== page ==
This amazing exhibit features historic baseball artifacts like the glove Willie Mays used to make his iconic over-the-shoulder grab, referred to simply as “The Catch”, in the 1954 World Series.
Also featured is the bat Bobby Thomson hit the famed “The Shot Heard ‘Round the World,” with, a blast which sent the New York Giants to the 1951 World Series; the helmet Bill Mazeroski wore when he hit the World Series-clinching home run for the Pirates in 1960; and the bat Pete Rose swung to become baseball’s all-time hits leader in 1985.
This touring exhibit, which is at minor-league ballparks nationwide for the rest of 2017, isn’t just historical artifacts. There are also two interactive virtual reality stations where fans can immerse themselves in different aspects of the game.
The first VR station takes fans back to the 2016 World Series — allowing them to relive moments like when the Cubs clinched their first trip to the Fall Classic since 1945. Fans are front and center for memorable moments from this classic Series. See the Indians mascot run right before your eyes when Cleveland took the lead in this back-and-forth affair or climb aboard a tour bus the Cubs rode around Chicago during their victory parade after their first World Series win since 1908.
At the other VR station, fans compete in a Home Run Derby. Whether you’ve ever played baseball or not, this is a very cool and unique experience for all. First, you’ll pick which current player you want to hit as, then customize your bat and decide which ballpark to hit in. Once you’ve got the set-up, see how many home runs you can hit in that ballpark.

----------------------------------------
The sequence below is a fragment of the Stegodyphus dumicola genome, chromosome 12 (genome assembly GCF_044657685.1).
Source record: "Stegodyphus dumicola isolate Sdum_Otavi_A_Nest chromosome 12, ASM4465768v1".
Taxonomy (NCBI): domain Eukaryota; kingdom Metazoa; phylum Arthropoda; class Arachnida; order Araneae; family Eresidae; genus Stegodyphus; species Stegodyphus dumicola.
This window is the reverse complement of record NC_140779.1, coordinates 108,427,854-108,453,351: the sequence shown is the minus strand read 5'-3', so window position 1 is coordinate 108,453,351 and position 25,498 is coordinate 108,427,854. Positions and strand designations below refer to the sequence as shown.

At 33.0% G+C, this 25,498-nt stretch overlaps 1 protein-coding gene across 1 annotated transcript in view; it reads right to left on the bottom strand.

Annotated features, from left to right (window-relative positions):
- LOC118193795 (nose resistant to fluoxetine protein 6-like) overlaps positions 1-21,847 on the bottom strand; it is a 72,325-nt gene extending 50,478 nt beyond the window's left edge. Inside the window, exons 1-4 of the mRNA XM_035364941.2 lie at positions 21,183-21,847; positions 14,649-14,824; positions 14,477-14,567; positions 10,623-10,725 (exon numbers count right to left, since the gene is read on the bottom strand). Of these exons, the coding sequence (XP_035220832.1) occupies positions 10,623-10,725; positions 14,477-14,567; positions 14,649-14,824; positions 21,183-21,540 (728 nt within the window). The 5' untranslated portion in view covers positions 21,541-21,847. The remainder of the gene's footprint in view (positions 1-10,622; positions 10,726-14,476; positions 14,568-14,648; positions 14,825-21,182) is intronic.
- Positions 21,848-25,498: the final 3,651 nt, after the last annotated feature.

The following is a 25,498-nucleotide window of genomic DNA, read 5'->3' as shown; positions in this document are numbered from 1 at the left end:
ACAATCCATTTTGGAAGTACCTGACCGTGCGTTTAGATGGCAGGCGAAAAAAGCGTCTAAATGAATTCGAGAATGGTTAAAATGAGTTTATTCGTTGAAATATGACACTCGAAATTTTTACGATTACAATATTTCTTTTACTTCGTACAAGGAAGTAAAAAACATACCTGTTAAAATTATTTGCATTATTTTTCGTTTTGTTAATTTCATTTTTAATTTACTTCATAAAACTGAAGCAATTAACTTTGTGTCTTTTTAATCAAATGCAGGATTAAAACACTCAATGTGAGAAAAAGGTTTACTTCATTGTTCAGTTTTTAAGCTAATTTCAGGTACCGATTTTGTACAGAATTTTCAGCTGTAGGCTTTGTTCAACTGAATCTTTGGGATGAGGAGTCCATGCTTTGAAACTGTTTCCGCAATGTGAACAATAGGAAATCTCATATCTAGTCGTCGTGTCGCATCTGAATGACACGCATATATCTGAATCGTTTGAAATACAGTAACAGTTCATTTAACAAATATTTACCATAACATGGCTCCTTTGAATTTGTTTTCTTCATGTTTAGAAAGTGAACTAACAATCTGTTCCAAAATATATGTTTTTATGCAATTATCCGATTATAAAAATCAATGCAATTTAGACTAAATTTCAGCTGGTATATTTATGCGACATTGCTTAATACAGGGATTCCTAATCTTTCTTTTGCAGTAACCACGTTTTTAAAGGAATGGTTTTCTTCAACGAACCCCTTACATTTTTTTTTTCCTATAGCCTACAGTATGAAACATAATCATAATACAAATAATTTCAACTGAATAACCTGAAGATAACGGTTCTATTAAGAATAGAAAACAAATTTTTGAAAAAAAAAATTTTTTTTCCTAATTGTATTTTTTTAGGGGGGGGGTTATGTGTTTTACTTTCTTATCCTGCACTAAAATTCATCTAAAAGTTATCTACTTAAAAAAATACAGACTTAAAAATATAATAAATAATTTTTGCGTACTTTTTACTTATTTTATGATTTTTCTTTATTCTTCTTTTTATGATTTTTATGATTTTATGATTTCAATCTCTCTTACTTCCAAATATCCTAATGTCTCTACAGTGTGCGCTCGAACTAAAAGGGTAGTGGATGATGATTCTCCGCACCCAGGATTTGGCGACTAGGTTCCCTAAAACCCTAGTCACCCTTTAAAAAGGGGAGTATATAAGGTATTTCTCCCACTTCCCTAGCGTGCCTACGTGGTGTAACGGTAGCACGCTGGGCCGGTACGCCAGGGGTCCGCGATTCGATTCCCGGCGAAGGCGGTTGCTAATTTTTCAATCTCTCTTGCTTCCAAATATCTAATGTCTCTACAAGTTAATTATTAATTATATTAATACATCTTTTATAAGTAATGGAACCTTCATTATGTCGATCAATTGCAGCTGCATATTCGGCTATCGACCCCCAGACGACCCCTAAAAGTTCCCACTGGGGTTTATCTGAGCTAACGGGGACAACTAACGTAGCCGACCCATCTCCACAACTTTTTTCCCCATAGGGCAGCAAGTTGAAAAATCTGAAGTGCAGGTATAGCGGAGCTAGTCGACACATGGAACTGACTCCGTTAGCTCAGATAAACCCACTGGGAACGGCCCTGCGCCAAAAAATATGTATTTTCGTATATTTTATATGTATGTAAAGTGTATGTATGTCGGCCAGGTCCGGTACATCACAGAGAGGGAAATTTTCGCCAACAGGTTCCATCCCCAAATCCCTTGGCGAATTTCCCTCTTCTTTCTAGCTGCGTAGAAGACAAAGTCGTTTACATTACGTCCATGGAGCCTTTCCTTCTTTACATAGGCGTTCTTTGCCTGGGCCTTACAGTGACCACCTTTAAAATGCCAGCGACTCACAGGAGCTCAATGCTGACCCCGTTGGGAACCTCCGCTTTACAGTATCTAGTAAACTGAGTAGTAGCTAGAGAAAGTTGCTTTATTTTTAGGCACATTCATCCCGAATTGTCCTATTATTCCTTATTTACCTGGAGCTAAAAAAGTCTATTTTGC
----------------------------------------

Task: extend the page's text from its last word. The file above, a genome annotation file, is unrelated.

The Hall of Fame Tour also features its own IMAX theatre, which seats about 100 visitors. The 12-minute movie We Are Baseball shows why the appeal of baseball remains and why the game continues to be our national pastime.
Through interactive exhibits like the Hall of Fame section, fans can view plaques of their favorite Hall of Famers or can even design their own Hall of Fame plaque with their own picture.
Another popular part of this exhibit allows visitors to take a selfie and insert their own image into one of baseball’s iconic moments like Carlton Fisk’s home-run in the 1975 World Series or the famous “Pine Tar Incident” featuring George Brett in 1984.
The Double-A Frisco Roughriders have started their 2017 season and are in town through Tuesday, creating the possibility of a true baseball daily double by seeing the touring exhibit and then a game.
Photos Courtesy: Major League Baseball